An Introduction to Brass and Woodwind Musical Instruments The

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					An Introduction to Brass and Woodwind Musical Instruments
The sound created from the families of brass and woodwind instruments depend on the length. The longer the instrument, the lower the sound. The
sound you hear is created when air vibrates inside. The first woodwind instruments were created from wood. Today wood is still primary but some are
made from metal. Brass instruments are just that, created from brass.


When listening to an orchestra, you will hear many instruments from the brass and woodwind group. The brass section of the orchestra has trumpets,
tubas, trombones and French horns. The woodwind section is comprised of clarinets, flutes, bassoons, oboes and at times saxophones.


A great variety of music is played with the brass and woodwind musical instruments including folk music, pop, jazz and rock.


The French Horn


If you pulled a French horn straight out, it would be nearly 30 feet long. It is made from metal tubing which is coiled with a wide cone shaped bell at
one end. The French horn plays a very important role in brass bands and orchestras. The French horn player puts one hand inside the bell to play.
They blow into to mouthpiece and make the different sounds by changing the shape of their lips. There are three levers that the players push to create
different sounds.


The Trumpet


Bronze and silver trumpets were played thousands of years ago by the ancient Egyptians. Since that time, trumpets have been played all over the
world.   Today they are tightly coiled metal tubes with a cone bell at one end and a mouthpiece at the other. The player of the trumpet pushes down
the small valves to make the different notes.


The Trombone


The metal tube of the trombone is curled twice. It has a section which moves in and out to create the different notes. This section is called the slide
The trombone plays lower notes than the trumpet as the tube is longer. It was first played approximately 600 years ago.


The Tuba


Widely known as the granddaddy of all brass instruments, the tuba plays the lowest notes. It is so large that whoever plays it must sit down and rest
this large musical instrument on his or her knee. The biggest tuba is eight feet high and when uncoiled is nearly forty-five feed long.


The Sousaphone


John Philip Sousa, an American, invented the sousaphone approximately 100 years ago. He wanted to create a low sounding brass instrument for
marching bands. The sousaphone does indeed have a very low deep sound. The size of this musical instrument is so large that the player has to
carry it looped over their body and resting on their shoulder. Small button valves close and open to make the different sounds.


The Oboe


Beautiful sweet notes come from the long thin shape of the oboe. Oboe players blow through a double reed which is made from two small slices of
cane which are tied together tightly. The player covers the finger holes and presses the small metal caps, called keys, to create the different notes.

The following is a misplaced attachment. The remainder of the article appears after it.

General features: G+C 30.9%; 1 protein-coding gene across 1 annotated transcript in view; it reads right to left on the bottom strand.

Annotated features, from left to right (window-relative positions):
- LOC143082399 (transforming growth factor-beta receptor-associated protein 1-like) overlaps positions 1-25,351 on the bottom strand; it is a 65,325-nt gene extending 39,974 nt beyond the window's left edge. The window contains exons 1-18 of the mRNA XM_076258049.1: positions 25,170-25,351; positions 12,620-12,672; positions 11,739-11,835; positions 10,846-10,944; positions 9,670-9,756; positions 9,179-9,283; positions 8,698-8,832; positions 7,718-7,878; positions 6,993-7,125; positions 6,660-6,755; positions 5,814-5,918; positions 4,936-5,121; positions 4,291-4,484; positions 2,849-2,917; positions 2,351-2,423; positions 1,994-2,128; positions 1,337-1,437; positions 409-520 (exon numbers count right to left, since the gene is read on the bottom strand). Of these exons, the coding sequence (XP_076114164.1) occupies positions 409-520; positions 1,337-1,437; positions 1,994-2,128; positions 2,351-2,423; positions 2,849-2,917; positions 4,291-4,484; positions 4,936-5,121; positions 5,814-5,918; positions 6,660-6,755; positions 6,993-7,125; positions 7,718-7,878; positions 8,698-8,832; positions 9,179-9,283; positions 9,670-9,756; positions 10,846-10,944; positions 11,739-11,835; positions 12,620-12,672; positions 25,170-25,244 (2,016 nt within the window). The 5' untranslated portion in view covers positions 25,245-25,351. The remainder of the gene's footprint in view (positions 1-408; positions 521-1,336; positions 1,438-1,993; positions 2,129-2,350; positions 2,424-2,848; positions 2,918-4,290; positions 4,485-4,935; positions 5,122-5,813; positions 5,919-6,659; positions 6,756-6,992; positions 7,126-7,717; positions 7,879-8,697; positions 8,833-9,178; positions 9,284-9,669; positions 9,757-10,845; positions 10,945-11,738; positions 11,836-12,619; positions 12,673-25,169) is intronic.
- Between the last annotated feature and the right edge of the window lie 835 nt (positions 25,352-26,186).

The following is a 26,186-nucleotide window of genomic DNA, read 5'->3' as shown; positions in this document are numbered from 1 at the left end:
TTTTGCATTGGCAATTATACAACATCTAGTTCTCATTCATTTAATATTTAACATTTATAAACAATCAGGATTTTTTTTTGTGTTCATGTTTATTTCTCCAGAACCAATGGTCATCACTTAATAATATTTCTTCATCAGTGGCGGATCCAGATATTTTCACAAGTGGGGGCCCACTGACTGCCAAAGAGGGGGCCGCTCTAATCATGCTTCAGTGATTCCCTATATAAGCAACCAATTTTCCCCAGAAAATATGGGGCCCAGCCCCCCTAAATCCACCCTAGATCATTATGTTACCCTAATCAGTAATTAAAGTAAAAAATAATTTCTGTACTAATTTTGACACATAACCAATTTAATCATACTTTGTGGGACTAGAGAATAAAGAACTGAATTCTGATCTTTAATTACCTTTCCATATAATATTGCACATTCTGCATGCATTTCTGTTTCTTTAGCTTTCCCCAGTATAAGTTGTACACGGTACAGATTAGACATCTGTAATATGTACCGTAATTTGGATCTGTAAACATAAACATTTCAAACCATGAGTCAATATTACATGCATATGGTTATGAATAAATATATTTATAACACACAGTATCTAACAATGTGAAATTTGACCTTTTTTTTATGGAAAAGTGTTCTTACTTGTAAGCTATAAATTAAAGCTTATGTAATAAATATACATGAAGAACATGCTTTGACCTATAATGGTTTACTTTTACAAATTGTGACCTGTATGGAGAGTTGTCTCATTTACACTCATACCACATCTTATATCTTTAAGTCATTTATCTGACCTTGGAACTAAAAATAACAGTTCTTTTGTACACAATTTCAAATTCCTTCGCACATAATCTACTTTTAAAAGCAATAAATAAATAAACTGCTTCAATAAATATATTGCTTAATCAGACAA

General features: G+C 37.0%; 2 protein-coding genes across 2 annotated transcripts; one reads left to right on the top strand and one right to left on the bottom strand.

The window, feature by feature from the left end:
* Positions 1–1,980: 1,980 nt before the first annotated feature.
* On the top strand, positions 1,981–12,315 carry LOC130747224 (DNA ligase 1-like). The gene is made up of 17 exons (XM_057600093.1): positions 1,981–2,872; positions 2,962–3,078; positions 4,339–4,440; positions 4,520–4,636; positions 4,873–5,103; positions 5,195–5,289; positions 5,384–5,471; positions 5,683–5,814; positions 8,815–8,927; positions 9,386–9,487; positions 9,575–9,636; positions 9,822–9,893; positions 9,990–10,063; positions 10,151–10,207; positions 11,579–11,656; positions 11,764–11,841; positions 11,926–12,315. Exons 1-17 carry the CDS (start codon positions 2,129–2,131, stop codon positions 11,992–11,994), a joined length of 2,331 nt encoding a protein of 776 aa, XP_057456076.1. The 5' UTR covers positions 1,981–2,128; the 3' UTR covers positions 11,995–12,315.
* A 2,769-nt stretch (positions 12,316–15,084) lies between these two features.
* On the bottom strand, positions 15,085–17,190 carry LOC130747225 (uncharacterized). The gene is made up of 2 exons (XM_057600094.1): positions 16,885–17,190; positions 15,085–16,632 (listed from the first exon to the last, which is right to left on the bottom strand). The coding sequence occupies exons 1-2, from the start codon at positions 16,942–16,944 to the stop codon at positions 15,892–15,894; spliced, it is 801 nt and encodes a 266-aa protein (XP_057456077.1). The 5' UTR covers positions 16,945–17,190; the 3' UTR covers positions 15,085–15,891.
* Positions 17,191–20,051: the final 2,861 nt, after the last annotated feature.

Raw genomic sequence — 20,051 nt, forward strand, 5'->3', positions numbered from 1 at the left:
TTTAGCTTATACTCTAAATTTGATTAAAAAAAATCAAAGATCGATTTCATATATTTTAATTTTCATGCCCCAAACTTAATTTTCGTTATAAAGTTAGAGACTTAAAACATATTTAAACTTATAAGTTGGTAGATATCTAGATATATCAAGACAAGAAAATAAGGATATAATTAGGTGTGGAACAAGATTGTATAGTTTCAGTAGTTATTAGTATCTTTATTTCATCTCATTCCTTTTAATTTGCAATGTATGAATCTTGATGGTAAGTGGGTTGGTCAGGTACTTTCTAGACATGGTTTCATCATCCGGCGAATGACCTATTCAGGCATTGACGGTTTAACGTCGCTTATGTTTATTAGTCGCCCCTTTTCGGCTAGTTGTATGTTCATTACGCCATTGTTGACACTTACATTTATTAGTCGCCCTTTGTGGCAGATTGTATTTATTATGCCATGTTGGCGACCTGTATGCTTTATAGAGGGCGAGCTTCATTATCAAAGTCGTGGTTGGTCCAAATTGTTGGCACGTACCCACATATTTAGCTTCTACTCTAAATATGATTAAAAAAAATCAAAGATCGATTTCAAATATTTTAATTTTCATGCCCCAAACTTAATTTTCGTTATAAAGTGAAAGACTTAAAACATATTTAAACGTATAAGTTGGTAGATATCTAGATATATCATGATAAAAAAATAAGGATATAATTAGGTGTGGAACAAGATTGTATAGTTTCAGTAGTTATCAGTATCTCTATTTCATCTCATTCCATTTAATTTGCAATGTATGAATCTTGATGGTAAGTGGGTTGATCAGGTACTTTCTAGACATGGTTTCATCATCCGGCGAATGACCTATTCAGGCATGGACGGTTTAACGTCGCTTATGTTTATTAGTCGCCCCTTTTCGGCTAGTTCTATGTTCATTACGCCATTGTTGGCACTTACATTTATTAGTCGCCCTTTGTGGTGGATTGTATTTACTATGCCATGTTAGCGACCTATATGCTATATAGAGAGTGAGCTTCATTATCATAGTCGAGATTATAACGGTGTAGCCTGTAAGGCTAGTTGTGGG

Oboes are used in orchestras and ensembles main for classical music.


The Clarinet


First heard in the 1700s the sound of the clarinet is sweet and shrill. It is also played through a reed made of cane and the player can change the
sound by moving his or her mouth changing the vibrations made by the reed. There are finger holes and metals keys on the clarinet. These create
the different notes. The soprano clarinet is the most common, but there are several types.


The Bassoon
The bassoon is a doubled up wooden tube with a curved metal crook. This crook holds the reed. The crook makes it much easier for the player to
blow through the mouthpiece and to press the keys at the same time. The bassoonists wear their musical instrument on a neck strap when they play.


The Saxophone


The metal saxophone is actually a woodwind instrument and was invented about one hundred and fifty years ago. The saxophone is a tube of thin
metal that widens at one end into a cone shape. There are 18-21 finger holes which are covered by small keys. A reed, made again of cane, is
attached to the mouthpiece. The saxophone produces a rich smooth sound. The smallest saxophone plays the highest notes. The contrabass is the
largest saxophone and the most popular are the alto and tenor.


The Harmonica


A small metal box with a row of reeds inside, the harmonica is played when the person blows or sucks on it. Harmonicas were first created about one
hundred and fifty years ago and are also called mouth organs. Many people play the harmonica at the same time as the guitar and can be held in
place by a metal frame around the singer's neck.


The Sheng


The Chinese sheng was invented thousands of years ago. It is made from 17 bamboo pipes and a gourd. A metal ban holds the pipes together and
each has a finger hole and a reed that vibrates when the finger covers the hole. This musical instrument is played often in Chinese orchestras.


Bagpipes


The bagpipes are just that, a bag of air with several pipes sticking out of it at various angles. The bagpipes are played in many countries, including
Scotland, Ireland, England, Italy, France, Greece, India and Eastern European countries. The bagpipes make a loud wailing sound that carries a great
distance. The bagpiper blows into a long pipe called a blowpipe. This fills the bag with air. The air escapes through the other pipes. A small pipe
called the chanter has finger holes that the piper covers to make different notes.


About the Author
Kim Novak is a life long lover of music. She writes and instructs students in a variety of musical instruments. If you are looking for information or to
purchase musical instruments, please visit Trusted Musical Instruments website.


Source: http://www.onlineearnings.net

				
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